San Francisco Giants (2010 record: 92-70)
Notable additions: SS Miguel Tejada
Notable subtractions: SS Edgar Renteria, INF Juan Uribe
Catcher: Buster Posey
Infield: Aubrey Huff (1B), Freddie Sanchez (2B), Miguel Tejada (SS) and Pablo Sandoval (3B)
Outfield: Mark DeRosa (LF), Andres Torres (CF), Cody Ross (RF)
This is not a lineup that is going to score an overabundance of runs. The good thing for the Giants and their fans is that it won’t have to, thanks to a pitching staff that posted the best ERA in the NL last year (3.36) and is likely to compete for the designation as the league’s top staff again this season.
That said, it is an offense that should be similar to or slightly better than the 2010 edition, which was ninth in the league in runs scored with 697 (just under the league average of 701 runs scored).
The organization signed Miguel Tejada to play shortstop this season in place of the now-departed Juan Uribe. The team will come up a little short on that exchange as Uribe hit 24 HR and drove in 85 runs whereas Tejada hit 15 HR and had 71 ribbies. But the loss will be more than offset by having catcher Buster Posey for a full season (the reigning NL Rookie of the Year hit .305, with 18 HR and 67 RBI in just 406 at-bats last year).
How many games will the SF Giants win in 2011?
The team appears set to overhaul its outfield. According to reports, it will turn to LF Mark DeRosa (.194/1/10 in an injury-shortened season), CF Andres Torres (.268/16/63) and RF Cody Ross (.269/14/65) to take over for last year’s triad of Pat Burrell (.266/18/51), Aaron Rowand (.230/11/34) and Nate Schierholtz (.242/3/17). The net impact of these changes will be beneficial, especially if DeRosa can stay healthy.
First baseman Aubrey Huff (.290/26/86) returns to anchor the Giants offense. Aside from a full season from Posey, he would be most helped by a return to form by 3B Pablo Sandoval, who hit just .268, with 13 HR and 63 RBI in 2010.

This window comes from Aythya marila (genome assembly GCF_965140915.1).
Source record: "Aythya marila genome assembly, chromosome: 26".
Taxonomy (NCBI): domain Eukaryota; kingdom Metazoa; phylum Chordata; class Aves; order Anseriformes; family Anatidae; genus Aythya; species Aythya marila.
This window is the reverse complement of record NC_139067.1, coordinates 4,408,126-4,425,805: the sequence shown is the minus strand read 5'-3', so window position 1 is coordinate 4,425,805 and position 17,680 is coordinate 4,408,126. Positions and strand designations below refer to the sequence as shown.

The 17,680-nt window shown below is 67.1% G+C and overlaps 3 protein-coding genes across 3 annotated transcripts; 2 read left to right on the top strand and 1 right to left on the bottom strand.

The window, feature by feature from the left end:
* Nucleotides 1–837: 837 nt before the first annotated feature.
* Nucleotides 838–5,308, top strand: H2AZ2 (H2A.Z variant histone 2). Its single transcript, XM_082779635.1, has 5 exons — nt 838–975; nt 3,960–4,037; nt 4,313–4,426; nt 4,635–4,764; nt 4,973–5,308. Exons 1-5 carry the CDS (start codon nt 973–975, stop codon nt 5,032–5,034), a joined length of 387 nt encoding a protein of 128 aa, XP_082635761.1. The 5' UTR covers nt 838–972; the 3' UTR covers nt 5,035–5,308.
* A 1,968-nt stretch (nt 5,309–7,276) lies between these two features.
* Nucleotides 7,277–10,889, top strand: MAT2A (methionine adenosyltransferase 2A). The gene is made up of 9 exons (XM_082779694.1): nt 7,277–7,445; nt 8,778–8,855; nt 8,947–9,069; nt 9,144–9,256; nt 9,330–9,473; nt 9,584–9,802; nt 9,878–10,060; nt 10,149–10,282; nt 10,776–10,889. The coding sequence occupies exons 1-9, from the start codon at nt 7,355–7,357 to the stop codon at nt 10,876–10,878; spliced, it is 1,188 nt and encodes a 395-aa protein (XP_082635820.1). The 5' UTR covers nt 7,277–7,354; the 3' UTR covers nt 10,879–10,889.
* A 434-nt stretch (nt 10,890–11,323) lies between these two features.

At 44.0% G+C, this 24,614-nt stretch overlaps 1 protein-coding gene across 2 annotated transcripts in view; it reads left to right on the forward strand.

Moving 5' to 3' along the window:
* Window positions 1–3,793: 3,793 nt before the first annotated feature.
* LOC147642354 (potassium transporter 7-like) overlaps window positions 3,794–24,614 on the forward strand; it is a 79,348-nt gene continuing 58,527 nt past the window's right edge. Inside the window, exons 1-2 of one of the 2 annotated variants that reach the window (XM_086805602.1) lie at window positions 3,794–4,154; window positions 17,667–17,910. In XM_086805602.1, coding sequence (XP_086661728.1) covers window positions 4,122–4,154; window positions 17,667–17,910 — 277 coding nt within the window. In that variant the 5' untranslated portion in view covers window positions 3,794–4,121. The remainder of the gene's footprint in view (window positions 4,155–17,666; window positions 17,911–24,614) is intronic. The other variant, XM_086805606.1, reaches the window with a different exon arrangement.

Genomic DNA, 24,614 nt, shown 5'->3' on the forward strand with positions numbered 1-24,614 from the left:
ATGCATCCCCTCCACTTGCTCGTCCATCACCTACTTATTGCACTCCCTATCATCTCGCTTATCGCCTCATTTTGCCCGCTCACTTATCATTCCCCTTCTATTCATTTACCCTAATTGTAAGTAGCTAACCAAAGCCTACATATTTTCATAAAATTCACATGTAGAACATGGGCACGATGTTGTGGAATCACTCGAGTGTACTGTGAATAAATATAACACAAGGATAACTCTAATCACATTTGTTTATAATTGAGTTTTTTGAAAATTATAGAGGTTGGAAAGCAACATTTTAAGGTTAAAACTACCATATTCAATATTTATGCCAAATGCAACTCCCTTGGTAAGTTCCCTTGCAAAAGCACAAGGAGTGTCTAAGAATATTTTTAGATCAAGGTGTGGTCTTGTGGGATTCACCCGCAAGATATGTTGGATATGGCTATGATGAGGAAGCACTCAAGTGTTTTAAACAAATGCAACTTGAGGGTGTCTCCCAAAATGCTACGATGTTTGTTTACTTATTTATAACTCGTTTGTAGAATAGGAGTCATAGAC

The pitching staff
Starting Rotation: Tim Lincecum, Matt Cain, Jonathan Sanchez, Madison Bumgarner and Barry Zito.
Bullpen: Closer Brian Wilson, Jeremy Affeldt, Santiago Casilla, Javier Lopez, Ramon Ramirez and Sergio Romo.
Pitching and defense win championships, and the Giants seem to have the pitching portion of the equation covered. Tim Lincecum and Matt Cain are as good as any one-two punch in the game of baseball, so the key to the upcoming season will be whether Jonathan Sanchez and Madison Bumgarner prove to be consistent performers in the rotation.
If they struggle, or take a small step backward, they could be in a cat-fight for the division.
Sanchez has taken a huge step forward in the last two years, finally living up to the potential most scouts assigned to him several years ago. Of particular concern is Bumgarner, who saw his workload increase by 73 IP last season—the kind of increase from year-to-year (for any pitcher under 25 years of age) is problematic and can be a harbinger of exhaustion or injury in the following season.
Of the pitchers in the bullpen listed herein, only Affeldt had what could be considered a subpar year in 2010. While some of these guys are unlikely to repeat their success of last year, they should be good enough to keep the Giants in position to claim their second consecutive division title.
Prediction for 2011: First place (92-70)
The Giants won’t be picked to repeat by many pundits in the aftermath of the Phillies’ signing of Cliff Lee, but they appear likely to repeat as division champs and make it to the NLCS to face Philadelphia. Once there anything can happen, thanks to the quality of the Giants' starting rotation.
I look for Posey to build on what he accomplished last year, and for the Panda Bear (Sandoval) to have a bounce-back season…so the club’s fate will depend on health and the performance of Bumgarner and Sanchez.
Top Five Prospects
1. Brandon Belt, 1B
2. Zach Wheeler, RHP
3. Francisco Peguero, OF
4. Gary Brown, OF
5. Ehire Adrianza, SS
Brandon Belt was twice selected in the First-Year Player Draft but turned down offers in order to pursue his college education (Red Sox in 2006, Braves in 2007). After a stop at San Jacinto Junior College, he ended up at the University of Texas and was ultimately taken by San Francisco in the fifth round of the 2009 draft.
In the Instructional League that year, the Giants altered his mechanics and approach at the plate. He immediately began hitting the ball with much greater authority and has shot through the San Francisco farm system.
Last year, he played at three different levels, hitting .352, with 23 HR and 112 RBI. In the process, he turned himself into one of the top prospects in all of baseball (he was No. 23 on the most recent Baseball America Top 100 Prospects list).
The scouts say he has exceptional plate discipline. He uses the who field, regularly going up the middle and to left field. He sees the ball well and makes consistent contact. he is projected to be a 20 to 25 HR hitter in The Show.
On defense, he has “plus” range and hands and is considered capable of contending for a Gold Glove Award.
Belt is expected to start the 2011 season in Triple-A. It is likely he will be in San Francisco at midseason.